The world is so beautiful even with all its horrors, and it would be even more beautiful if there were no weaklings or cowards. Come, you still get a kiss, because you are a sincere little dear. Happy New Year!
EXCERPT from letter to Matthilde Wurm, written from prison, Wronke, February 16, 1917 (Editor's note, S.T.: Luxemburg's reference to "this particular suffering of the Jews" will shock some readers, but two facts should be kept in mind: the date she wrote her letter, and the fact that she was an ardent internationalist. She was, of course, also a Jew from Poland. Here we do touch upon a problematic aspect of Marxist universalism. The German left, for example, was not able to fully comprehend the elements within German Nazism which were not subject to a "scientific" class analysis. The full force of antisemitism and of sexual reaction were thus better comprehended by "heretics" such as Hannah Arendt and Wilhelm Reich).
Received letter, card and biscuits-- many thanks. Don't worry, despite the boldness of your parry, even to the point where you declare war, I will remain as fond of you as always. I had to smile: you want to 'fight' me. Young lady, I sit tall in the saddle. No one has yet laid me low, and I would be curious to know the one who can do it. But I had to smile for yet another reason: because you do not even want to 'fight' me, and also you are more dependent upon me politically than you would wish to believe. I will always remain your compass, because your straightforward nature tells you that I have the most infallible judgement-- because with me all the annoying side issues are forgotten: anxiousness, routine, parliamentary cretinism, which cloud the judgement of others. Your whole argument against my watchword-- 'Here I stand, I can't do otherwise!'-- amounts to the following: Good, so be it, but the masses are too cowardly and weak for such heroism. Ergo, one must fit tactics to their weakness and to the axiom: 'Walk softly, and you'll walk safely.'
What a narrow historical view, my little lamb! There is nothing more mutable than human psychology. The psyche of the masses like the eternal sea always carries all the latent possibilities: the deathly calm and the roaring storm, the lowest cowardice and the wildest heroism. The mass is always that which it must be according to the circumstances of the time, and the mass is always at the point of becoming something entirely different than what it appears to be. A fine captain he would be who would chart his course only from the momentary appearance of the water's surface and who would not know how to predict a coming storm from the signs in the sky or from the depths! My little girl, the 'disappointment over the masses' is always the most shameful testimony for a political leader. A leader in the grand style does not adapt his tactics to the momentary mood of the masses, but rather to the iron laws of development; he holds fast to his tactics in spite of all 'disappointments' and , for the rest, calmly allows history to bring its work to maturity. With that, let us close the debate. I will gladly remain your friend. Whether, as you wish, I am to remain your teacher, that depends on you...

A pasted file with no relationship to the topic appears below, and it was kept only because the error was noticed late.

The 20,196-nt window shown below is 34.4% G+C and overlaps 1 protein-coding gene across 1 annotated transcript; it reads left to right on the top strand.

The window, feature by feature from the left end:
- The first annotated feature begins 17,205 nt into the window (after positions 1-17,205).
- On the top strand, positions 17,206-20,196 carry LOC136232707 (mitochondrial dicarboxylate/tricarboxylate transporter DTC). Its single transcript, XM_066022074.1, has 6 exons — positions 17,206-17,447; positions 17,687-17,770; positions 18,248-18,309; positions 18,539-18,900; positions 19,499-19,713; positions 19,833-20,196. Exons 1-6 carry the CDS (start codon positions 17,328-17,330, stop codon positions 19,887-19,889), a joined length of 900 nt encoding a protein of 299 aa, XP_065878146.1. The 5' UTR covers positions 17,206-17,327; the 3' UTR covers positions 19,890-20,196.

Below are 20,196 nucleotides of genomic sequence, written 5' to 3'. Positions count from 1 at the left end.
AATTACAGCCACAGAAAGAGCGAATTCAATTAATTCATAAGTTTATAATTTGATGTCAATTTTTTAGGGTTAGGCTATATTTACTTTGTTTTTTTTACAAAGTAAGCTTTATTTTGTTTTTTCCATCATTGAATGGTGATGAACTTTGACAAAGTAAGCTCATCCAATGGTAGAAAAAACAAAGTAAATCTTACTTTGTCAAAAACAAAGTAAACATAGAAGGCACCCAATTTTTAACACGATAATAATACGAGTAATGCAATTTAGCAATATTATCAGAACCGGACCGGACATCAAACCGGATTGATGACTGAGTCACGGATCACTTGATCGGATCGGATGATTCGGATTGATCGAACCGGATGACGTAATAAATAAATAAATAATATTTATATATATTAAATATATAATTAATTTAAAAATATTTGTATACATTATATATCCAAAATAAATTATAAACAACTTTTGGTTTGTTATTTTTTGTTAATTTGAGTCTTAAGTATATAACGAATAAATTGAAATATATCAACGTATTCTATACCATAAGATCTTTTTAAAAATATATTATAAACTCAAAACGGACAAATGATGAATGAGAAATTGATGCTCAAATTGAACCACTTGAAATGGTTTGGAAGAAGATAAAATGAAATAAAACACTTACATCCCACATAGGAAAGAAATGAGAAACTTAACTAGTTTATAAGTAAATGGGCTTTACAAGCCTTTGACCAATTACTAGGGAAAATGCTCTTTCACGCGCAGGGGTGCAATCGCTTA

That you now have neither time nor interest for anything except the 'single issue,' namely the quandary of the party, is calamitous. For such one-sidedness also clouds one's political judgement; and above all, one must live as a full person at all times.
But look, Lady, since you so rarely get to open a book, at least read only good books and not kitsch like the 'Spinoza-novel' which you sent me. What do you want with this particular suffering of the Jews? The poor victims on the rubber plantations in Putamayo, the Negroes in Africa with whose bodies the Europeans play a game of catch, are just as near to me. Do you remember the words written on the work of the Great General Staff about Trotha's campaign in the Kalahari desert? 'And the death-rattles, the mad cries of those dying of thirst, faded away into the sublime silence of eternity.'
Oh, this 'sublime silence of eternity' in which so many screams have faded away unheard! It rings within me so strongly that I have no special corner of my heart reserved for the ghetto: I am at home wherever in the world there are clouds, birds and human tears...